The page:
Brendon Hartley is treating his upcoming test outing with Red Bull
'junior' outfit Scuderia Toro Rosso
as a 'big opportunity' to prove his worth, as a whole raft of young drivers prepare to snatch their chance to shine at Jerez in early December.
Long a Red Bull
protégé, Hartley acted as Red Bull
Racing reserve driver this year until he stepped down during the summer to concentrate on his dual F3 Euroseries and World Series by Renault
commitments with Carlin Motorsport and Tech 1 Racing respectively. That arguably saw the New Zealander miss out on making his F1 debut for STR when Sébastien Bourdais was unceremoniously dumped back in July, with the seat instead going to his replacement, fellow World Series graduate Jaime Alguersuari.
However, following a seat-fitting at Faenza on his 20th birthday earlier this week, Hartley – who has been supported by the energy drinks giant since he was 15 – is now revving up to get back behind the wheel again during the special 'young driver training' session early next month, open to competitors with three grand prix starts or less under their belt.
Others set to take to the track in southern Spain include the top three contenders from the Italian F3 Championship – Italians Daniel Zampieri and Marco Zipoli and Mexican teenager Pablo Sánchez López – at Ferrari, F1 2010 newcomer Nico Hülkenberg and recently-crowned FIA Formula Two Champion Andy Soucek at Williams, British F3 Champion Daniel Ricciardo at Red Bull, Formula BMW
title-winners Alexander Rossi and Esteban Gutierrez at BMW-Sauber, test driver Lucas di Grassi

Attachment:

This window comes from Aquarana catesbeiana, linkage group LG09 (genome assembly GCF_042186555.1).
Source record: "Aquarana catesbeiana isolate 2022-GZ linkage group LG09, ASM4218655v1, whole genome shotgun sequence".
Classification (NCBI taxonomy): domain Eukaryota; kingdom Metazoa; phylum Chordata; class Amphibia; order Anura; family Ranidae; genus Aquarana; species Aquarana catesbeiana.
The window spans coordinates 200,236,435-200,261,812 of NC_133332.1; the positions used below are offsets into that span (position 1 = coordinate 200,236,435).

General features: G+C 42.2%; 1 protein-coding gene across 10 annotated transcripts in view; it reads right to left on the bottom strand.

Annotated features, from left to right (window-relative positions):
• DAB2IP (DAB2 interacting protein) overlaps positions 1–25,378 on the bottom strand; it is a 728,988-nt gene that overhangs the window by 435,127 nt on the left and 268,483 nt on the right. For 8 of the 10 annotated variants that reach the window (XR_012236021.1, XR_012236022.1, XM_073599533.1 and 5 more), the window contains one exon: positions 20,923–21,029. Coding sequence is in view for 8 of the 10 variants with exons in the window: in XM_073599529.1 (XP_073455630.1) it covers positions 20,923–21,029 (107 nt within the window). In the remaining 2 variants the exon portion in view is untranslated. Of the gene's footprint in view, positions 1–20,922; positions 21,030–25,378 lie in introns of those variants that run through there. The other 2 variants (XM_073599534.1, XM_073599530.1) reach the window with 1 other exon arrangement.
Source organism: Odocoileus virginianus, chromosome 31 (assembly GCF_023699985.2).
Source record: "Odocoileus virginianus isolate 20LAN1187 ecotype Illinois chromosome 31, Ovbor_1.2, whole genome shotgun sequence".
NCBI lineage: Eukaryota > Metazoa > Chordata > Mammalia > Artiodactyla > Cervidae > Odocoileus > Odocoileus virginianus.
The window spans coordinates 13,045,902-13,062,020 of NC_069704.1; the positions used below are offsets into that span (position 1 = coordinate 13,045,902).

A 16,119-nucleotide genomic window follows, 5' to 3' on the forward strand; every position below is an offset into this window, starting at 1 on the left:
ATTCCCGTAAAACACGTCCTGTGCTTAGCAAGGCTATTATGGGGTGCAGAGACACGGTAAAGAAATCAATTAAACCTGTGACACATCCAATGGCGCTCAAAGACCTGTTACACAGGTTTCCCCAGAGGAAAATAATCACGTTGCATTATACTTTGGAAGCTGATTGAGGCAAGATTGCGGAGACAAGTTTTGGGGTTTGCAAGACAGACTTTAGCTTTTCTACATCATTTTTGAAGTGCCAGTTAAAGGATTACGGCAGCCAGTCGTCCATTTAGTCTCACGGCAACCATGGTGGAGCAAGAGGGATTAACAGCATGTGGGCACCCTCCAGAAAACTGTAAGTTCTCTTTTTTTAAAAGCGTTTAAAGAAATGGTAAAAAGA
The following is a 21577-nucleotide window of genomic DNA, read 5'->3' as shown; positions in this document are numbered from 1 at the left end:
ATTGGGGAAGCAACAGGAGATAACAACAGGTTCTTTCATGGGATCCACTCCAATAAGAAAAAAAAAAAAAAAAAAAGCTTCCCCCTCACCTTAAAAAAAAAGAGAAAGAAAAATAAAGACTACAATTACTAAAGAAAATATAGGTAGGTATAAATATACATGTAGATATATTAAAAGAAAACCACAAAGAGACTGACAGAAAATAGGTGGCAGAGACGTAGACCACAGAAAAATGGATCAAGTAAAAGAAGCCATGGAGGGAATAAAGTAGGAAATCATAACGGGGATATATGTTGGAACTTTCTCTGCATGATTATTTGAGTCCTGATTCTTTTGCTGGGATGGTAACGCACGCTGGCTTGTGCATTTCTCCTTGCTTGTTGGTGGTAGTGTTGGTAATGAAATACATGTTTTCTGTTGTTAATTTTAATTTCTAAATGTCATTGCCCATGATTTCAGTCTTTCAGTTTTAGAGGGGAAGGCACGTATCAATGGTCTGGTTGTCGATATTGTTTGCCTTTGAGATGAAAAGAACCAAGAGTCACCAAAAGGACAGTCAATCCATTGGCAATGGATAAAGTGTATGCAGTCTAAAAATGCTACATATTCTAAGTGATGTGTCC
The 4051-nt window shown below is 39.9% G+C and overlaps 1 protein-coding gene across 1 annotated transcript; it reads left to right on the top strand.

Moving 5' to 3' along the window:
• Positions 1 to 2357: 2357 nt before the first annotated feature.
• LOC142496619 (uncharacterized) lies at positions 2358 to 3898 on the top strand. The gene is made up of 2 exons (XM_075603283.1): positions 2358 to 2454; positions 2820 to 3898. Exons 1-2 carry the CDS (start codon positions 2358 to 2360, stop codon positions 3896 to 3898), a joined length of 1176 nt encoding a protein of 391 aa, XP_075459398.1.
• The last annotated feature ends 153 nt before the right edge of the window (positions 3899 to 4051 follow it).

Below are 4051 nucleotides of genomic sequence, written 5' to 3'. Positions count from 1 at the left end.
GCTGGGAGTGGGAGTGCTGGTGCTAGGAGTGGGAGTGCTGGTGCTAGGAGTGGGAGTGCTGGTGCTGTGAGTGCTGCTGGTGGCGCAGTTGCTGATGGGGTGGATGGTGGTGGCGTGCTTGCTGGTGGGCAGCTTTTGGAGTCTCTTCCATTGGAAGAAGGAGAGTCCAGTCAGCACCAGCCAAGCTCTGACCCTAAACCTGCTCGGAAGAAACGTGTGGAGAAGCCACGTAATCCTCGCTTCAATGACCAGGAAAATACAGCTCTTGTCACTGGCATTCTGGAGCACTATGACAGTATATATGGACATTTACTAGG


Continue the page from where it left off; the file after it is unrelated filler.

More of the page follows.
and World Series king Bertrand Baguette at Renault
and Force India
with a likely line-up of experienced GP2 Series campaigner Karun Chandhok and former A1GP World Cup of Motorsport Champion Neel Jani.
Alongside Hartley in the STR garage will be Italian Formula Two contender Mirko Bortolotti, another driver from the Red Bull
stable – but having driven at Jerez before in F1 pre-season testing this year following Mark Webber's cycling accident, the Palmerston North native insisted that he would be focussing solely upon his own work.
“There's nothing you can say about times,” he is quoted as having said by TVNZ
, “as all the teams are developing their cars for next year because of regulation changes. The cars will be about 200 kilos heavier than this year (due to the ban on refuelling in 2010), and that's quite a fundamental change. That means brakes, tyres, aerodynamics – everything revolves around the fact the cars are going to be heavier.
“I don't think it's a competitive test for the drivers, but I think in the team we'll show whether we are doing a good job or not. It's going to be great fun driving a F1 car again and it's another big opportunity for myself – Toro Rosso
is the young drivers' team and it's important to have a good test if I want to be there in the future.”